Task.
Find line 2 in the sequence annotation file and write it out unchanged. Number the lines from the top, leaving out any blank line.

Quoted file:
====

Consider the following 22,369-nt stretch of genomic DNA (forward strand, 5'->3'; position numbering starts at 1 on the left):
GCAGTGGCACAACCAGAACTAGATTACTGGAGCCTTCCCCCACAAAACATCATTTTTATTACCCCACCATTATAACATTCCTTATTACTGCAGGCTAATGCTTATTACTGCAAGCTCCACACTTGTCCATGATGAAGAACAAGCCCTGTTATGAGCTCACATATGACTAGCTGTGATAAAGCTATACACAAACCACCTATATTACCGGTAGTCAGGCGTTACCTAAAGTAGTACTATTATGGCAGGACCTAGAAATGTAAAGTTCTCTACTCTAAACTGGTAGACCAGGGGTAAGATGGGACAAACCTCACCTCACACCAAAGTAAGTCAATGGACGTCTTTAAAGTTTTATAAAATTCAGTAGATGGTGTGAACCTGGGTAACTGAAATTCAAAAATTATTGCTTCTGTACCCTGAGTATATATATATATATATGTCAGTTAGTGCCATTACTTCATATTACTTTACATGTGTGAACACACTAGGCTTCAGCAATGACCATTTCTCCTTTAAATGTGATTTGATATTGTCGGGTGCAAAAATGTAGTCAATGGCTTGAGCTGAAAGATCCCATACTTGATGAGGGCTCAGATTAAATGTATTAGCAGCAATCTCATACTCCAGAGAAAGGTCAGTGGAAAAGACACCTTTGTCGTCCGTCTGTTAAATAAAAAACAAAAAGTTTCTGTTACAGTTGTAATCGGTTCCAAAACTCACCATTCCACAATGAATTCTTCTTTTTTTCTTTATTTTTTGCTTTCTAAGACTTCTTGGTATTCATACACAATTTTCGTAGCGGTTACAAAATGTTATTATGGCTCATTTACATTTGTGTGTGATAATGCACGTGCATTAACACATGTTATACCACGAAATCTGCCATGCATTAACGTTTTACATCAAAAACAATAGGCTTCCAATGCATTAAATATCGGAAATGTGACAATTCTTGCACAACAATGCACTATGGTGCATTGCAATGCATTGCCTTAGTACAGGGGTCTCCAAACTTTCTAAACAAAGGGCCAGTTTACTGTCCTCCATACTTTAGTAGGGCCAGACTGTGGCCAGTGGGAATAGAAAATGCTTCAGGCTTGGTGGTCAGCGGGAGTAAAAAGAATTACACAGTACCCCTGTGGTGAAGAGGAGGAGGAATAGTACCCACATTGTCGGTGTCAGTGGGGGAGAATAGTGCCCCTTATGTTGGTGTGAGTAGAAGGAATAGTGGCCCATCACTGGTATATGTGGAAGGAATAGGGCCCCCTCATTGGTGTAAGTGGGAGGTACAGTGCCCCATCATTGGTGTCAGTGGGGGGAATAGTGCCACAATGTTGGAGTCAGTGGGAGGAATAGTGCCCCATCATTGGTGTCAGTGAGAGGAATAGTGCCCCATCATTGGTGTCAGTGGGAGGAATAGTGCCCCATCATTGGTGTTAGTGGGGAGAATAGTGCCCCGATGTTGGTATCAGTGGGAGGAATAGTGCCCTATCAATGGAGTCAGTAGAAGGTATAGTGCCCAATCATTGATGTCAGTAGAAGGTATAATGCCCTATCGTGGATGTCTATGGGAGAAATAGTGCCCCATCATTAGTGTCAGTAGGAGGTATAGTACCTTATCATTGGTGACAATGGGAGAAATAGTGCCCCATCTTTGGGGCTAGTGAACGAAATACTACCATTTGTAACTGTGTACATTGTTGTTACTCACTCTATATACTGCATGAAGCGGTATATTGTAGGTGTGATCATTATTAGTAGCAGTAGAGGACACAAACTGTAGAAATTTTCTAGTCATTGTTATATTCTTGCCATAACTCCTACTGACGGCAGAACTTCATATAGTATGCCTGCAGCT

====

GCAGTGGCACAACCAGAACTAGATTACTGGAGCCTTCCCCCACAAAACATCATTTTTATTACCCCACCATTATAACATTCCTTATTACTGCAGGCTAATGCTTATTACTGCAAGCTCCACACTTGTCCATGATGAAGAACAAGCCCTGTTATGAGCTCACATATGACTAGCTGTGATAAAGCTATACACAAACCACCTATATTACCGGTAGTCAGGCGTTACCTAAAGTAGTACTATTATGGCAGGACCTAGAAATGTAAAGTTCTCTACTCTAAACTGGTAGACCAGGGGTAAGATGGGACAAACCTCACCTCACACCAAAGTAAGTCAATGGACGTCTTTAAAGTTTTATAAAATTCAGTAGATGGTGTGAACCTGGGTAACTGAAATTCAAAAATTATTGCTTCTGTACCCTGAGTATATATATATATATATGTCAGTTAGTGCCATTACTTCATATTACTTTACATGTGTGAACACACTAGGCTTCAGCAATGACCATTTCTCCTTTAAATGTGATTTGATATTGTCGGGTGCAAAAATGTAGTCAATGGCTTGAGCTGAAAGATCCCATACTTGATGAGGGCTCAGATTAAATGTATTAGCAGCAATCTCATACTCCAGAGAAAGGTCAGTGGAAAAGACACCTTTGTCGTCCGTCTGTTAAATAAAAAACAAAAAGTTTCTGTTACAGTTGTAATCGGTTCCAAAACTCACCATTCCACAATGAATTCTTCTTTTTTTCTTTATTTTTTGCTTTCTAAGACTTCTTGGTATTCATACACAATTTTCGTAGCGGTTACAAAATGTTATTATGGCTCATTTACATTTGTGTGTGATAATGCACGTGCATTAACACATGTTATACCACGAAATCTGCCATGCATTAACGTTTTACATCAAAAACAATAGGCTTCCAATGCATTAAATATCGGAAATGTGACAATTCTTGCACAACAATGCACTATGGTGCATTGCAATGCATTGCCTTAGTACAGGGGTCTCCAAACTTTCTAAACAAAGGGCCAGTTTACTGTCCTCCATACTTTAGTAGGGCCAGACTGTGGCCAGTGGGAATAGAAAATGCTTCAGGCTTGGTGGTCAGCGGGAGTAAAAAGAATTACACAGTACCCCTGTGGTGAAGAGGAGGAGGAATAGTACCCACATTGTCGGTGTCAGTGGGGGAGAATAGTGCCCCTTATGTTGGTGTGAGTAGAAGGAATAGTGGCCCATCACTGGTATATGTGGAAGGAATAGGGCCCCCTCATTGGTGTAAGTGGGAGGTACAGTGCCCCATCATTGGTGTCAGTGGGGGGAATAGTGCCACAATGTTGGAGTCAGTGGGAGGAATAGTGCCCCATCATTGGTGTCAGTGAGAGGAATAGTGCCCCATCATTGGTGTCAGTGGGAGGAATAGTGCCCCATCATTGGTGTTAGTGGGGAGAATAGTGCCCCGATGTTGGTATCAGTGGGAGGAATAGTGCCCTATCAATGGAGTCAGTAGAAGGTATAGTGCCCAATCATTGATGTCAGTAGAAGGTATAATGCCCTATCGTGGATGTCTATGGGAGAAATAGTGCCCCATCATTAGTGTCAGTAGGAGGTATAGTACCTTATCATTGGTGACAATGGGAGAAATAGTGCCCCATCTTTGGGGCTAGTGAACGAAATACTACCATTTGTAACTGTGTACATTGTTGTTACTCACTCTATATACTGCATGAAGCGGTATATTGTAGGTGTGATCATTATTAGTAGCAGTAGAGGACACAAACTGTAGAAATTTTCTAGTCATTGTTATATTCTTGCCATAACTCCTACTGACGGCAGAACTTCATATAGTATGCCTGCAGCT